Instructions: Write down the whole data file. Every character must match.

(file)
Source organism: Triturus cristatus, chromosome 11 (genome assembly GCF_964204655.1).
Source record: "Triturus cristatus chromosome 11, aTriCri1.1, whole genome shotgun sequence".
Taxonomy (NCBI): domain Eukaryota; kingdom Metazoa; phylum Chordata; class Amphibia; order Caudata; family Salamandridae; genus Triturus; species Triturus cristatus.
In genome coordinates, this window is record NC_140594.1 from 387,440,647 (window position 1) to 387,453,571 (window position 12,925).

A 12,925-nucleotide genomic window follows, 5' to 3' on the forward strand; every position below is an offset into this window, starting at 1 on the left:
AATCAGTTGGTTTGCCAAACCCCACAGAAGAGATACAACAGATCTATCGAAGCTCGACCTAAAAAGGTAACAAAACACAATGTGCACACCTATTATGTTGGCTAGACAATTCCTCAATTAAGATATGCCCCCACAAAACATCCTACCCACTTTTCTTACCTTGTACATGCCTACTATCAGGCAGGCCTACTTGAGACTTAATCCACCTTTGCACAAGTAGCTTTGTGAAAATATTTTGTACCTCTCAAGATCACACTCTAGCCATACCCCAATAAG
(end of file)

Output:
Source organism: Triturus cristatus, chromosome 11 (genome assembly GCF_964204655.1).
Source record: "Triturus cristatus chromosome 11, aTriCri1.1, whole genome shotgun sequence".
Taxonomy (NCBI): domain Eukaryota; kingdom Metazoa; phylum Chordata; class Amphibia; order Caudata; family Salamandridae; genus Triturus; species Triturus cristatus.
In genome coordinates, this window is record NC_140594.1 from 387,440,647 (window position 1) to 387,453,571 (window position 12,925).

A 12,925-nucleotide genomic window follows, 5' to 3' on the forward strand; every position below is an offset into this window, starting at 1 on the left:
AATCAGTTGGTTTGCCAAACCCCACAGAAGAGATACAACAGATCTATCGAAGCTCGACCTAAAAAGGTAACAAAACACAATGTGCACACCTATTATGTTGGCTAGACAATTCCTCAATTAAGATATGCCCCCACAAAACATCCTACCCACTTTTCTTACCTTGTACATGCCTACTATCAGGCAGGCCTACTTGAGACTTAATCCACCTTTGCACAAGTAGCTTTGTGAAAATATTTTGTACCTCTCAAGATCACACTCTAGCCATACCCCAATAAG